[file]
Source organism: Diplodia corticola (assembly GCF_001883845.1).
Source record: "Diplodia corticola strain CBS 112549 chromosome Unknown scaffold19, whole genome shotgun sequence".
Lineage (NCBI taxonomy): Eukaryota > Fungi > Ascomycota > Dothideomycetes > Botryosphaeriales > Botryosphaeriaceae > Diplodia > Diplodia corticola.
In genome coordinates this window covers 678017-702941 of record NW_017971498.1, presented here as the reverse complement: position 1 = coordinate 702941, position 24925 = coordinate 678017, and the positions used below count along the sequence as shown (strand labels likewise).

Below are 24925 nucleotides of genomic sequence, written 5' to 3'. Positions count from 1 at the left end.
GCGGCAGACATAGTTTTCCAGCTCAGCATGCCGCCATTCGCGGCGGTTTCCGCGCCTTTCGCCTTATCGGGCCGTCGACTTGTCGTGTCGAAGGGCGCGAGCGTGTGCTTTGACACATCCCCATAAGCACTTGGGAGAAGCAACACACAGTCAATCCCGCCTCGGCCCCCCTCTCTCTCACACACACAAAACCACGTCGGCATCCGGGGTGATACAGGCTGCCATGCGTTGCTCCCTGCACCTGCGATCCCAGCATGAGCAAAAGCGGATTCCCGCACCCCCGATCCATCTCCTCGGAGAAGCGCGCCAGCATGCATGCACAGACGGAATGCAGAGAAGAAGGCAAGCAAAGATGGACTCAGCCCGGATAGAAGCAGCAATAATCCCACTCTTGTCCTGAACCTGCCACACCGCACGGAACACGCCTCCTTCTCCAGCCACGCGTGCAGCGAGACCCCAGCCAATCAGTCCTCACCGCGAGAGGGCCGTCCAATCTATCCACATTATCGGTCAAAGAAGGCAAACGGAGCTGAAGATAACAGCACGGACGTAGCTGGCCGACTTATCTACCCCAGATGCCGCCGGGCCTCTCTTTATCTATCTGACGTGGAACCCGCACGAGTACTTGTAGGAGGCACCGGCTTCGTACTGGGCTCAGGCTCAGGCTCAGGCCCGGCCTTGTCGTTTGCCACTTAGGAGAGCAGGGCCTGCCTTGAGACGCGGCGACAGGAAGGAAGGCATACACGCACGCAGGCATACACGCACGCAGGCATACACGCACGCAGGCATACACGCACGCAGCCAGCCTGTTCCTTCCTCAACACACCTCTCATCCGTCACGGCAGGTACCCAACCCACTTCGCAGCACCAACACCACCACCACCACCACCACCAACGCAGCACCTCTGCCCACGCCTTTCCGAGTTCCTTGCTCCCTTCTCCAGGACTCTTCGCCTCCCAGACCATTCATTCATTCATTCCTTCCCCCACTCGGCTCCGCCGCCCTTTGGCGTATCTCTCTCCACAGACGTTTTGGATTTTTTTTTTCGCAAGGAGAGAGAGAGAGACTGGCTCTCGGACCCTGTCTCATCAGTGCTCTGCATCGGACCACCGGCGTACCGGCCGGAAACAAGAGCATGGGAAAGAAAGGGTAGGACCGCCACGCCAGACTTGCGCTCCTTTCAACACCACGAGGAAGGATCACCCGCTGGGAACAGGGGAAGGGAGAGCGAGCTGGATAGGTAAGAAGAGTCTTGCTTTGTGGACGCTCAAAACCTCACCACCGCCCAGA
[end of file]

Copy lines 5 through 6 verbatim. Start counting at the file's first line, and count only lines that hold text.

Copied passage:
Below are 24925 nucleotides of genomic sequence, written 5' to 3'. Positions count from 1 at the left end.
GCGGCAGACATAGTTTTCCAGCTCAGCATGCCGCCATTCGCGGCGGTTTCCGCGCCTTTCGCCTTATCGGGCCGTCGACTTGTCGTGTCGAAGGGCGCGAGCGTGTGCTTTGACACATCCCCATAAGCACTTGGGAGAAGCAACACACAGTCAATCCCGCCTCGGCCCCCCTCTCTCTCACACACACAAAACCACGTCGGCATCCGGGGTGATACAGGCTGCCATGCGTTGCTCCCTGCACCTGCGATCCCAGCATGAGCAAAAGCGGATTCCCGCACCCCCGATCCATCTCCTCGGAGAAGCGCGCCAGCATGCATGCACAGACGGAATGCAGAGAAGAAGGCAAGCAAAGATGGACTCAGCCCGGATAGAAGCAGCAATAATCCCACTCTTGTCCTGAACCTGCCACACCGCACGGAACACGCCTCCTTCTCCAGCCACGCGTGCAGCGAGACCCCAGCCAATCAGTCCTCACCGCGAGAGGGCCGTCCAATCTATCCACATTATCGGTCAAAGAAGGCAAACGGAGCTGAAGATAACAGCACGGACGTAGCTGGCCGACTTATCTACCCCAGATGCCGCCGGGCCTCTCTTTATCTATCTGACGTGGAACCCGCACGAGTACTTGTAGGAGGCACCGGCTTCGTACTGGGCTCAGGCTCAGGCTCAGGCCCGGCCTTGTCGTTTGCCACTTAGGAGAGCAGGGCCTGCCTTGAGACGCGGCGACAGGAAGGAAGGCATACACGCACGCAGGCATACACGCACGCAGGCATACACGCACGCAGGCATACACGCACGCAGCCAGCCTGTTCCTTCCTCAACACACCTCTCATCCGTCACGGCAGGTACCCAACCCACTTCGCAGCACCAACACCACCACCACCACCACCACCAACGCAGCACCTCTGCCCACGCCTTTCCGAGTTCCTTGCTCCCTTCTCCAGGACTCTTCGCCTCCCAGACCATTCATTCATTCATTCCTTCCCCCACTCGGCTCCGCCGCCCTTTGGCGTATCTCTCTCCACAGACGTTTTGGATTTTTTTTTTCGCAAGGAGAGAGAGAGAGACTGGCTCTCGGACCCTGTCTCATCAGTGCTCTGCATCGGACCACCGGCGTACCGGCCGGAAACAAGAGCATGGGAAAGAAAGGGTAGGACCGCCACGCCAGACTTGCGCTCCTTTCAACACCACGAGGAAGGATCACCCGCTGGGAACAGGGGAAGGGAGAGCGAGCTGGATAGGTAAGAAGAGTCTTGCTTTGTGGACGCTCAAAACCTCACCACCGCCCAGA